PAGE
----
For the past decade or so, we’ve been obsessed with the plight of honeybees—those intensively managed colonies that pollinate $20 billion worth of fruits and vegetables every year, including California’s vast fields of white almond blossoms, which are dying at an alarming rate. The outpouring of public concern around colony collapse disorder has led to more funding for research, and new laws to increase and protect land for pollinators. It’s become a lifestyle, too: think of the rooftop beekeeper, righteously restoring honeybee habitat, and being quirky about it, too.
That focus on the honeybee has come at the expense of studying and protecting the thousands of other bee species native to North America, like bumblebees, orchard bees, and mason bees, according to new papers published in a special edition of the journal Environmental Entomology. In the coming years, scientists agree, as the global human population continues to expand, growers will depend on these native species—which currently account for only one-third of pollinated crop value—like never before. The problem, though, is that we don’t know much about them.
The papers emerged from a workshop, hosted by the Environmental Protection Agency (EPA) in January of 2017, that featured participation from 40 researchers representing universities, regulatory agencies, and agrochemical companies. At the heart of a workshop were a few disarmingly simple questions: What do we know about native bee species? And if we want to start protecting them, what else do we need to know?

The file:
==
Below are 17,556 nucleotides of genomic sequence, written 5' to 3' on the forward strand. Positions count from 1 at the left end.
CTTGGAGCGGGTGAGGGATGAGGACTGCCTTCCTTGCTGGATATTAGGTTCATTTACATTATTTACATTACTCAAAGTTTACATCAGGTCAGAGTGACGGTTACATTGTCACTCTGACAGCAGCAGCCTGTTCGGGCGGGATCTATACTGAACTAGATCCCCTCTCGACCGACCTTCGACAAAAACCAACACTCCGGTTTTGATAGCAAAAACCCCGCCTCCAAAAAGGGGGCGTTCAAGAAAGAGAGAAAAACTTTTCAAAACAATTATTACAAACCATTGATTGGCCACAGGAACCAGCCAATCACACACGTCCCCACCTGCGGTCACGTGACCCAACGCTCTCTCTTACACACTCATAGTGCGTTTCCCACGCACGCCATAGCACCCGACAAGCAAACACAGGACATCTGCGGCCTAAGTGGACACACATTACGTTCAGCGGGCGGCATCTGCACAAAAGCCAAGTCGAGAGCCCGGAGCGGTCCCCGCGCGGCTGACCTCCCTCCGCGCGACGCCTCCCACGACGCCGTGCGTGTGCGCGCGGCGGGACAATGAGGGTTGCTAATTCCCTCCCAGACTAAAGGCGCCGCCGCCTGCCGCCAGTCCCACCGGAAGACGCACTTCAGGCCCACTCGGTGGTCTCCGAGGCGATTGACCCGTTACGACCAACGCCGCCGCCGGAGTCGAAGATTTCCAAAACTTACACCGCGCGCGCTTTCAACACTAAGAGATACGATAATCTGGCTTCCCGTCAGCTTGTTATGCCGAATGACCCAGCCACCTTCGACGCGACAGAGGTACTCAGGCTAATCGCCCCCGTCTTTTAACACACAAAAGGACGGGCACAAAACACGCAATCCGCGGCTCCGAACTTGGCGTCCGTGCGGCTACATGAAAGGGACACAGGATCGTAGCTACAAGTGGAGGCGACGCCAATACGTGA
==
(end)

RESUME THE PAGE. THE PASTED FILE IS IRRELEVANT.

There are plenty of reasons why we’ve ignored wild bees, and largely focused on the honeybee, says Diana Cox-Foster, who runs the government’s largest native bee lab. When it comes to pollinating, honeybees are social creatures who live in colonies year after year. The hives are easily commercialized, and trucked in boxes, from farm to farm. They’re also easier to study. Perhaps due to their commercial ubiquity, government regulators worldwide have come to use honeybees as the sole model species when assessing the risks pesticides pose to pollinators.
But that system of using the honeybee as the stand-in for all bees doesn’t take into account important differences between species. Without a basic understanding of how wild bee populations differ from honeybees biologically, it’s hard to assess risks accurately—and, beyond that, protect them.
There are already a few key, known, differences between honeybees and native solitary species. Take, for example, their relationship with the earth: Though the majority of 4,000 native bee species in North America live in nests that are hidden in underground galleries, the presence of pesticides in the soil isn’t adequately accounted for in risk assessments. Another key difference is in the role the queen plays, and how her behavior affects overall hive health. Unlike queens of honeybee colonies, who spend their entire lives in the hive, being fed by workers, bumblebee queens like to forage outside. That increases the likelihood of their contact with residue, and thus, the likelihood of bringing back a pesticide that could wipe out the entire colony. That possibility is totally elided by the current risk paradigm.